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In July of 2011, residents of Los Angeles – who fixate on their roads almost as much as they do on their celebrities and professional athletes – were bracing for the traffic jam to end all traffic jams.

It even earned its own cute nickname – Carmageddon – which is what people thought would happen when a 16-kilometre stretch of the heavily-travelled Interstate 405 was shut for a weekend, to facilitate road repairs.

L.A. is, as Dionne Warwick once sang, a great big freeway.

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Luckily, Carmageddon fizzled badly, largely because Angelenos wisely adhered to the televised public-service announcements from Erik Estrada (reprising his CHiPs role) and stayed home.

So now, here it is, almost a year later, and the sports world's answer to Carmageddon is on tap Sunday in downtown Los Angeles, when the worlds of professional hockey, basketball and cycling all collide at the intersection of South Figueroa and Chick Hearn Court, home of the Staples Center.

On the same day the NHL's Los Angeles Kings play the Phoenix Coyotes with a chance to advance to the Stanley Cup final, their NBA brethren, the Los Angeles Clippers, will be home for a playoff game against the San Antonio Spurs in the same facility.

The Kings game is scheduled to start at noon local time; the Clippers at 7:30 p.m.

And if that wasn't enough sporting distractions, the eighth stage of the Amgen Tour of California – sponsored by AEG, and billed as America's biggest bicycle race – is scheduled to finish just outside Staples at 11:45 a.m.

It promises to be one grand, ungodly mess – or what Lee Zeidman, vice-president and general manager of Staples Center, called "an unprecedented weekend" for the city and facility.

The Kings are taking all the necessary precautions, installing their players and staff in a nearby hotel Saturday, so they will be close by Sunday. But even with AEG's massive clout – it owns the arena, Kings, and the bike race – the NHL team couldn't get into either of the hotels beside the arena

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Instead, they are a couple of blocks away. And the players, like the fans, will need to cross Figueroa on a pedestrian bridge erected just for the occasion – or risk getting run over by the cyclists as they race to the finish line.

Apart from all the logistical challenges involved in the free-for-all, the greatest risk is the Kings-Coyotes game spills into multiple overtimes.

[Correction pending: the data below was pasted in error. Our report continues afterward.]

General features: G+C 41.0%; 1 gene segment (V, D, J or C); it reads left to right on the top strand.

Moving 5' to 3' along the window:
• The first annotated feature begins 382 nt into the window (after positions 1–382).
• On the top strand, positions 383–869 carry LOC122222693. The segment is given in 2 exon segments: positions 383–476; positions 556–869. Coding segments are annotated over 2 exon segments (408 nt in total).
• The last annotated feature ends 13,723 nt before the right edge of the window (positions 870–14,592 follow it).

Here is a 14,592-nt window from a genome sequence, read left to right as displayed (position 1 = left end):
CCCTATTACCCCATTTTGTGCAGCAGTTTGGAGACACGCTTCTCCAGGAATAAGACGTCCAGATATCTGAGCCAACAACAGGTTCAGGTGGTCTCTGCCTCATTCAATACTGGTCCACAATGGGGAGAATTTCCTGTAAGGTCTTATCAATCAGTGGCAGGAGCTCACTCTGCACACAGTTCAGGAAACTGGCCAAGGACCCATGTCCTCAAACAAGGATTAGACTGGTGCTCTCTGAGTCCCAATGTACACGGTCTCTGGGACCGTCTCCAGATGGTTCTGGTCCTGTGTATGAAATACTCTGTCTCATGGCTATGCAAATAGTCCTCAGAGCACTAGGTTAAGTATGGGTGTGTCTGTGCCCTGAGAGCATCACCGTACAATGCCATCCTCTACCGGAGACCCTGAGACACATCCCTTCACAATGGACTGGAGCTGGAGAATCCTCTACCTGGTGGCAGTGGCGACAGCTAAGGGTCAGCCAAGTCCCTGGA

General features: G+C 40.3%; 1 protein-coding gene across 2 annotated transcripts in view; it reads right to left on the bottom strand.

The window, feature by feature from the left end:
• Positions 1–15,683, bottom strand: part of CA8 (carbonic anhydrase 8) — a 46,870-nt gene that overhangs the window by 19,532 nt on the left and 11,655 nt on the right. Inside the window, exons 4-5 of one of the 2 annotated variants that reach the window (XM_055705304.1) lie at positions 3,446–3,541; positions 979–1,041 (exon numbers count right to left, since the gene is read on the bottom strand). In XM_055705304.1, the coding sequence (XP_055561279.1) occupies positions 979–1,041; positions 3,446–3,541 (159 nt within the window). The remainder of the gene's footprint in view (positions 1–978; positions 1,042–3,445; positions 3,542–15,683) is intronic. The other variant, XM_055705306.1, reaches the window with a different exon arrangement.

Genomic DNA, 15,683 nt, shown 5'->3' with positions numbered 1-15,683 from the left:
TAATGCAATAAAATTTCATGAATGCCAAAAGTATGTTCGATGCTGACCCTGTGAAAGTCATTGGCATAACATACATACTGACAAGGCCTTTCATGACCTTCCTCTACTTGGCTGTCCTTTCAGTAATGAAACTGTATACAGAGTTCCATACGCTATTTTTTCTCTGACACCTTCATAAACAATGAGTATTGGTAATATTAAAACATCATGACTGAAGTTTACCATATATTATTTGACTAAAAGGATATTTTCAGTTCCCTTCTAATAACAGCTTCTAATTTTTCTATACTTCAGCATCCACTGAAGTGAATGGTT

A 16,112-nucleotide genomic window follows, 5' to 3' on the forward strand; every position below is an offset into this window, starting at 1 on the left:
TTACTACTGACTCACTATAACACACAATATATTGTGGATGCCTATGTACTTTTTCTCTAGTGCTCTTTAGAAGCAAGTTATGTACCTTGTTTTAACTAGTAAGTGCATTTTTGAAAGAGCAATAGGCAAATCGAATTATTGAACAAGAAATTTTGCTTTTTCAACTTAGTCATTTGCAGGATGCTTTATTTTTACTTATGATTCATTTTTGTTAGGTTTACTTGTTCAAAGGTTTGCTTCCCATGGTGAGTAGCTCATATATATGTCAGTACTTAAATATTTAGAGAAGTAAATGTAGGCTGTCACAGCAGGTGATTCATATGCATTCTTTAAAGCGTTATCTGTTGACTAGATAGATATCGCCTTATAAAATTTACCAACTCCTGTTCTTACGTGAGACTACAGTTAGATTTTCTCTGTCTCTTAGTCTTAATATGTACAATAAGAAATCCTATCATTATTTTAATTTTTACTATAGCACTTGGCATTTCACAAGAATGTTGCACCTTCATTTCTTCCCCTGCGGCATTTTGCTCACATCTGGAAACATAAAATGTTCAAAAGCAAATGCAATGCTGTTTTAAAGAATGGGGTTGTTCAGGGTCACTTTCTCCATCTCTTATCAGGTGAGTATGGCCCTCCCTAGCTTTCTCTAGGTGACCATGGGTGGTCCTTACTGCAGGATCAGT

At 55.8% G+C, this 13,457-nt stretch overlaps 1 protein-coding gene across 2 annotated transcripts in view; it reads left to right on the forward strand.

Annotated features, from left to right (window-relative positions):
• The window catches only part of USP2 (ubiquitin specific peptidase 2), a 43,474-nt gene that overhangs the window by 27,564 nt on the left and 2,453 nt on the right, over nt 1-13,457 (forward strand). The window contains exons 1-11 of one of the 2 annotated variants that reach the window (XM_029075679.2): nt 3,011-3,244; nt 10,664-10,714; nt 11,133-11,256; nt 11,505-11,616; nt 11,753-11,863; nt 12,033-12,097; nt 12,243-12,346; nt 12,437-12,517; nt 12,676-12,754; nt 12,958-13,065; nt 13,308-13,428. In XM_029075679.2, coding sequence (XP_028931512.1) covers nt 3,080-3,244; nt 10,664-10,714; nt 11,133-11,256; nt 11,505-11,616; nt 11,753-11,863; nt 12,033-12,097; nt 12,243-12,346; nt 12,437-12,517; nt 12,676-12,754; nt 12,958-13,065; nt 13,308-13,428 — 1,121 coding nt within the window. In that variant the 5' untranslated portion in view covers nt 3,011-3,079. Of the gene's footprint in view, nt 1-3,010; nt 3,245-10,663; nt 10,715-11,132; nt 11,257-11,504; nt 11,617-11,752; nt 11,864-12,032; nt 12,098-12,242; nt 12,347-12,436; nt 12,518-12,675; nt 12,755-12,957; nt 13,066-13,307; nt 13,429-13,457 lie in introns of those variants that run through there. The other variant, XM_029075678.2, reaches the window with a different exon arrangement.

In an interview some three weeks ago, just as the NBA playoffs began, Zeidman said while doubleheaders are common in the building (19 have been played thus far) the nature of NHL playoffs and the possibility of unlimited overtimes meant they would never risk scheduling a hockey/basketball doubleheader – which is exactly what they've got.

Ultimately, NBC – the NHL's national U.S. TV rights-holder – made the call and insisted it retain its Sunday afternoon presence because it didn't want to preempt its evening programming schedule.

The two longest overtime games in NHL history were played in the 1930s – one lasted 116 minutes 30 seconds, the other 104:46. The longest in the modern era took place on May 4, 2000, when the Philadelphia Flyers defeated the Pittsburgh Penguins 2-1 on a goal by Keith Primeau after 92 minutes of overtime.

From buzzer to buzzer, it took 6 hours 56 minutes to complete that game, according to figures supplied by the Elias Sports Bureau. If Kings-Coyotes goes that long, the Clippers-Spurs game will most likely get pushed back to Monday – which presumably would not amuse TNT, the game's TV rights-holder.

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The Staples Center has had 44 hockey-to-basketball conversions since it opened in 1999, and the fastest changeover took less than two hours.

Kings head coach Darryl Sutter, who can be obsessive about scheduling, is really into this one. Last Wednesday, he was busy instructing visiting reporters about where to park on Sunday and which roads would permit them the fastest access to the arena. On Thursday, he joked his team will get about 60 hours rest between games, "just so long as nobody's in that bike ride and flies up to San Francisco, or wherever they're at."

On Friday, he made it clear that noon starts are not his favourite because they can be disruptive to a hockey player's natural rhythms. Earlier in the playoffs, he called it a pajama party.

"I don't know, wait and see how you play, I guess," Sutter said. "You always have those three or four guys who aren't your perfect morning people, right? I remember those 1 p.m. starts at Boston Garden, you got woke up in a hurry.

"Everybody's different. I don't mind the mid-afternoon ones. The problem with the noon ones is, they're people right? They've got to eat properly. So it affects their timing, their routine, when they get their fuel in them. That's always an issue."

But Sutter also wished the Kings weren't playing just because he was interested in watching the bike race himself.

"It'll be awesome actually if you think about it – [our game]and then the basketball after," he said. "Just be tough getting in, tough getting out."

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